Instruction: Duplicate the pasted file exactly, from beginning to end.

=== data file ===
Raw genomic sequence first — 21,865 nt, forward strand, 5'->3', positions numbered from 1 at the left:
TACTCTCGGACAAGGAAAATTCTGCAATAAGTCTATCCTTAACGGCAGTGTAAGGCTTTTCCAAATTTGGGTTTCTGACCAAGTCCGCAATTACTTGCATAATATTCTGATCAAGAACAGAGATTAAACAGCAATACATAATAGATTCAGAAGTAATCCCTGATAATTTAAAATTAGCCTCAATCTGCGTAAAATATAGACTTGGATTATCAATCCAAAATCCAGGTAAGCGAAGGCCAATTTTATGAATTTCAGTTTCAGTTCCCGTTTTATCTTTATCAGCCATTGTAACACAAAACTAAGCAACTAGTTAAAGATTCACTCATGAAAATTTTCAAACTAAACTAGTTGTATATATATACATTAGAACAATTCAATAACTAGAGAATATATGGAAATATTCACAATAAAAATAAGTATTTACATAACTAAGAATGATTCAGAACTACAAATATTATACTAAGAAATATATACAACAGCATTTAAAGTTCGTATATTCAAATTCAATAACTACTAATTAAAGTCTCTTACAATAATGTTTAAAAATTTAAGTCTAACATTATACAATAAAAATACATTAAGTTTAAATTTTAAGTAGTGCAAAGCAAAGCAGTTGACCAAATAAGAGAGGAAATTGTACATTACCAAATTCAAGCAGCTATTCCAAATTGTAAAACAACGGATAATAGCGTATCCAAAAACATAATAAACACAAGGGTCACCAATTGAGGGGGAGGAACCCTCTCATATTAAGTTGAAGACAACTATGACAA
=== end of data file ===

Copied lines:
Raw genomic sequence first — 21,865 nt, forward strand, 5'->3', positions numbered from 1 at the left:
TACTCTCGGACAAGGAAAATTCTGCAATAAGTCTATCCTTAACGGCAGTGTAAGGCTTTTCCAAATTTGGGTTTCTGACCAAGTCCGCAATTACTTGCATAATATTCTGATCAAGAACAGAGATTAAACAGCAATACATAATAGATTCAGAAGTAATCCCTGATAATTTAAAATTAGCCTCAATCTGCGTAAAATATAGACTTGGATTATCAATCCAAAATCCAGGTAAGCGAAGGCCAATTTTATGAATTTCAGTTTCAGTTCCCGTTTTATCTTTATCAGCCATTGTAACACAAAACTAAGCAACTAGTTAAAGATTCACTCATGAAAATTTTCAAACTAAACTAGTTGTATATATATACATTAGAACAATTCAATAACTAGAGAATATATGGAAATATTCACAATAAAAATAAGTATTTACATAACTAAGAATGATTCAGAACTACAAATATTATACTAAGAAATATATACAACAGCATTTAAAGTTCGTATATTCAAATTCAATAACTACTAATTAAAGTCTCTTACAATAATGTTTAAAAATTTAAGTCTAACATTATACAATAAAAATACATTAAGTTTAAATTTTAAGTAGTGCAAAGCAAAGCAGTTGACCAAATAAGAGAGGAAATTGTACATTACCAAATTCAAGCAGCTATTCCAAATTGTAAAACAACGGATAATAGCGTATCCAAAAACATAATAAACACAAGGGTCACCAATTGAGGGGGAGGAACCCTCTCATATTAAGTTGAAGACAACTATGACAA